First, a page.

VANCOUVER, British Columbia--The Stackhouse boys live in a homeperched on a hill with a view of the flashing arcades and screamingrides of Playland Amusement Park. But Trevor, 14, Joshua, 11, andDevon, 6, have decided they're not going to buy tickets this year to theVancouver thrill center, one of the largest in Canada.

They're offended by Playland's "Second Coming" marketing theme,which is trying to entice young customers by toying with symbolsreflecting beliefs held dear by many Christians.

Two Playland rides this year are called The Hellevator andRevelation, which is the name of the last book of the New Testament, forexample.

A "Second Coming" TV ad campaign features a turnstile clickingsinisterly to "666," which is a symbol in some Christian circles forboth Satanic evil and an early Roman emperor who slaughtered Christians.

"We were looking forward to our annual trip to Playland," said JohnStackhouse, a noted professor of theology and culture at Regent Collegeon the University of British Columbia campus.

"But one evening, as we ate supper on our deck that overlooksPlayland, the boys spoke up and said, `We saw some more of thosePlayland ads.' Devon said, `I'm not going to Playland because Playlandis making fun of God.'

"Even at their age, they know exploitation when they see it. Theyknow the sacred is being profaned. They know the ads are supposed to benifty and clever, but they also know it's a trivialization of theBible."

Although some will suggest the Stackhouse family lighten up, JohnStackhouse suggests its decision to bypass Playland constitutes arelatively mild reaction to religious offense in this day and age.

After all, Iran's Muslim ayatollahs issued a death sentence againstauthor Salman Rushdie when they felt he satirized the prophet Mohammedin "The Satanic Verses."

A lot of Canadians, and even many Christians, will think theStackhouse family's evangelical theology and the apocalyptic book ofRevelation are odd, even laughable. But it is hard to overlook that thefamily belongs to a significant minority.

A survey by Angus Reid, one of the country's largest pollingcompanies, shows 30 percent of Canadians believe Jesus will return tousher in God's kingdom in "the Second Coming." Fifty percent believe inhell and 41 percent agree "Satan the devil is active in the worldtoday."

Can you imagine the outcry, Stackhouse wonders, if Playland had funwith other religions? What if it named a chaotic roller coaster"Mohammed's Mania"? Or if some marketing wiz showed real attitude bycalling a frightening site "The Holocaust Horror"?

The outrage would be heard across the continent.

Most Canadians believe they stand for tolerance. But someevangelical Christians believe that translates into a double standardwhen it comes to them. It did last year, they said, when federalgovernment officials ordered Christian clergy memorializing the victimsof Nova Scotia's Swissair crash to avoid mentioning Jesus and the NewTestament, while Jewish and Muslim clergy were left free to nameMohammed and the Torah.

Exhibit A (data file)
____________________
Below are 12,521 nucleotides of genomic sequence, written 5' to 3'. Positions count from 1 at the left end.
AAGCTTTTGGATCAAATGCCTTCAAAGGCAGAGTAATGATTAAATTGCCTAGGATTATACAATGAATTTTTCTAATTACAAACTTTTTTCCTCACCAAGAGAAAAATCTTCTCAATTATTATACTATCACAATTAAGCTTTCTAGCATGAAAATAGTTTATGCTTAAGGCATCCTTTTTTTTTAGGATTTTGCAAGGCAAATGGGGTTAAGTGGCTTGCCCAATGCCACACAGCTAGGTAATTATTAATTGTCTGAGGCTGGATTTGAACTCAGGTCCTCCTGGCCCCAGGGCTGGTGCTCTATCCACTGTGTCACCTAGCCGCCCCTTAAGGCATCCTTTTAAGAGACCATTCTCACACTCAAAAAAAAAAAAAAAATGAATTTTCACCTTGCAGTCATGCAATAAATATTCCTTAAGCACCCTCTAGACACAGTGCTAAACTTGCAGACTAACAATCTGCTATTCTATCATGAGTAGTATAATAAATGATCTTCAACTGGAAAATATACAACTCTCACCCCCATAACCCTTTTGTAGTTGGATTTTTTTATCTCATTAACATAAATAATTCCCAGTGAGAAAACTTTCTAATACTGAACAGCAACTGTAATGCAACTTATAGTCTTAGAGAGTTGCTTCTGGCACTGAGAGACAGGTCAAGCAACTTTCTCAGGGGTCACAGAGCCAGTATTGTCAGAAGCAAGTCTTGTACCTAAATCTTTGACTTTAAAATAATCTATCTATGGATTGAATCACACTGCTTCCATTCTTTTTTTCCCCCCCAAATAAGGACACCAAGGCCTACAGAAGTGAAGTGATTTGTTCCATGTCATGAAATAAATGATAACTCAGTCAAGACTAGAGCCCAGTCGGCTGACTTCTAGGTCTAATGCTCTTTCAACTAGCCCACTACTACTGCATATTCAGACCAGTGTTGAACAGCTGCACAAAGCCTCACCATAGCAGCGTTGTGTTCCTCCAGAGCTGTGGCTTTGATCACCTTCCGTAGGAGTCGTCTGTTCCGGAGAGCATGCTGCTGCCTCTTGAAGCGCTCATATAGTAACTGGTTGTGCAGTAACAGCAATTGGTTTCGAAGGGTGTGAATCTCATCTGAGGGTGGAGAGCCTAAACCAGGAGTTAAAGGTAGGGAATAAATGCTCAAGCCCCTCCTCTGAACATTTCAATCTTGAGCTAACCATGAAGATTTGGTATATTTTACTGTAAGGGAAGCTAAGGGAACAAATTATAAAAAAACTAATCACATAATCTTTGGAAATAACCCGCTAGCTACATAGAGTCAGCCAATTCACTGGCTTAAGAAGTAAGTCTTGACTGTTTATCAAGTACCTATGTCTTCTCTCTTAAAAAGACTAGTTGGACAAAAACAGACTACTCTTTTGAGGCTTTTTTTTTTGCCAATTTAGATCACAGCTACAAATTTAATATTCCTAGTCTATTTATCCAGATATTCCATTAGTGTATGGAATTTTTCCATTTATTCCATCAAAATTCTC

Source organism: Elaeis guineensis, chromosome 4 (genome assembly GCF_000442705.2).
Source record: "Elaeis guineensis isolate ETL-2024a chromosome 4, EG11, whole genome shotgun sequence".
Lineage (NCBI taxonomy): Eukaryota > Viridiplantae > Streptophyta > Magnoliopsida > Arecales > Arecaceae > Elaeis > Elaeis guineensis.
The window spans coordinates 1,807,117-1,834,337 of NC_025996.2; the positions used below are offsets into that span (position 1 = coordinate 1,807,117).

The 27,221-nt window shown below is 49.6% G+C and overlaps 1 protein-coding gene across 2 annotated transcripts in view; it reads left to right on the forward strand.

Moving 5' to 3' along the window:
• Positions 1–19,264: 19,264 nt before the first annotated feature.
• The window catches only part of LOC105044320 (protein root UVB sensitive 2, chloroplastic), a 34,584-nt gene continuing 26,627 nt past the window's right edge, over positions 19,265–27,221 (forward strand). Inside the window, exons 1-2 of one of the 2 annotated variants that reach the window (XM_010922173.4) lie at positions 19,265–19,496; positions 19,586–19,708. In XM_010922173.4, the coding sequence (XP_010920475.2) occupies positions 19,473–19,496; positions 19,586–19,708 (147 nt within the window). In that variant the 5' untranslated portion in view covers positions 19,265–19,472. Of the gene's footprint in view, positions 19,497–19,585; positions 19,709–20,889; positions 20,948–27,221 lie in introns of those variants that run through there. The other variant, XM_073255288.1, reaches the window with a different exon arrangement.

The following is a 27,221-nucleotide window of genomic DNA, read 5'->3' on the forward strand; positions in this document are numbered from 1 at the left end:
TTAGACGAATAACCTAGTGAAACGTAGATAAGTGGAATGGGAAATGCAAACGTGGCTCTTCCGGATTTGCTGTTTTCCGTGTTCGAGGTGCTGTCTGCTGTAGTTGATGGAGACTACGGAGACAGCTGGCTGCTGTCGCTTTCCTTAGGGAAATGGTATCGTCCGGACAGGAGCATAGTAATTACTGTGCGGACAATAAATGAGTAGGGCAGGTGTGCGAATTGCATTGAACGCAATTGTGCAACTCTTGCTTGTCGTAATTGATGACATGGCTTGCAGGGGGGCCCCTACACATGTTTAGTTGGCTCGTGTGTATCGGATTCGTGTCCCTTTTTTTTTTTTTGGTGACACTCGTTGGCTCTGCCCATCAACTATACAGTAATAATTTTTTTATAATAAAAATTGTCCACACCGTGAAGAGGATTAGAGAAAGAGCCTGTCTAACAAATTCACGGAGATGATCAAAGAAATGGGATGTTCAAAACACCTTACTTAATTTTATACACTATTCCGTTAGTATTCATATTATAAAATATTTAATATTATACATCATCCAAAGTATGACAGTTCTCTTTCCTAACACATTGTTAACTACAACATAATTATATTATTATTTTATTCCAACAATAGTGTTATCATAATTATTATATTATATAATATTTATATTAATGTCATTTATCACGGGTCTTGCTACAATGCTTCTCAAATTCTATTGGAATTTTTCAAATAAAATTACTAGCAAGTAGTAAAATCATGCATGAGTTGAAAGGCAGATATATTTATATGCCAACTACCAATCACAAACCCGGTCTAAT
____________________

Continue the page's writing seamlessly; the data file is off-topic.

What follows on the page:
"Christianity is paying the price for having been a hegemony," saidStackhouse, author of "Canadian Evangelicalism in the 20th Century" and"Can God Be Trusted?" Many Canadians, he said, "think they can beat upon Christianity because it used to be a majority--even though it's nowa minority."

The marketing manager for Playland, Deb Marko, says she's receivedabout half a dozen complaints about the "Second Coming" ads. Shedefended what she called the "edgy" campaign created by Vancouver'sRethink advertising company, arguing that it's based on the horror moviegenre, and as such its symbols are part of popular culture.

Stackhouse readily acknowledges Christianity has deeply influencedWestern society. But he argues that "666," "Revelation," "The SecondComing" and even hell are not public domain. They carry marketing oomphbecause they originated in Christianity and still have meaning tohundreds of millions of people.

Stackhouse said he also thinks horror movies approach Christianity alot more seriously than Playland, pointing to the apocalyptic "End ofDays," in which Arnold Schwarzenegger plays a tough cop who realizes hecan overcome Satan only through self-sacrifice. Similarly, Francis FordCoppola's "Dracula" hinges on the hero obtaining redemption at the footof the Christian cross.

Two Canadian Jewish scholars agree the public has to be consistentif it truly believes in respecting different religions.

The Playland ads sensationalize and trivialize Christianity, saidUBC Jewish history professor Richard Menkis and Michael Brown, directorof York University's Centre for Jewish Studies. "At best it's tasteless,at worst it's unacceptable," Brown said.

While the Jewish thinkers believe in allowing room to discuss andcriticize religions, they also think it's appropriate for Christians toboycott Playland for cheapening beliefs they hold sacred.

They suggest this response is an option that could be applied toother TV advertisers, including computer companies, chocolate candy barmakers and toilet manufacturers who have recently made light ofChristian, as well as Buddhist, symbols to sell their products.

While Stackhouse said he doesn't want to see Christians or any othergroup stifle honest debate or lose their sense of fun, he wonders howcrass a message has to be before Christians will make an organizationsweat for its insensitivity.

"I'd challenge Christians and ask them, `If you're not offended bythis, how sacrilegious and profane does it have to be before you'rewilling to boycott a pleasure (like Playland) to make your point?' "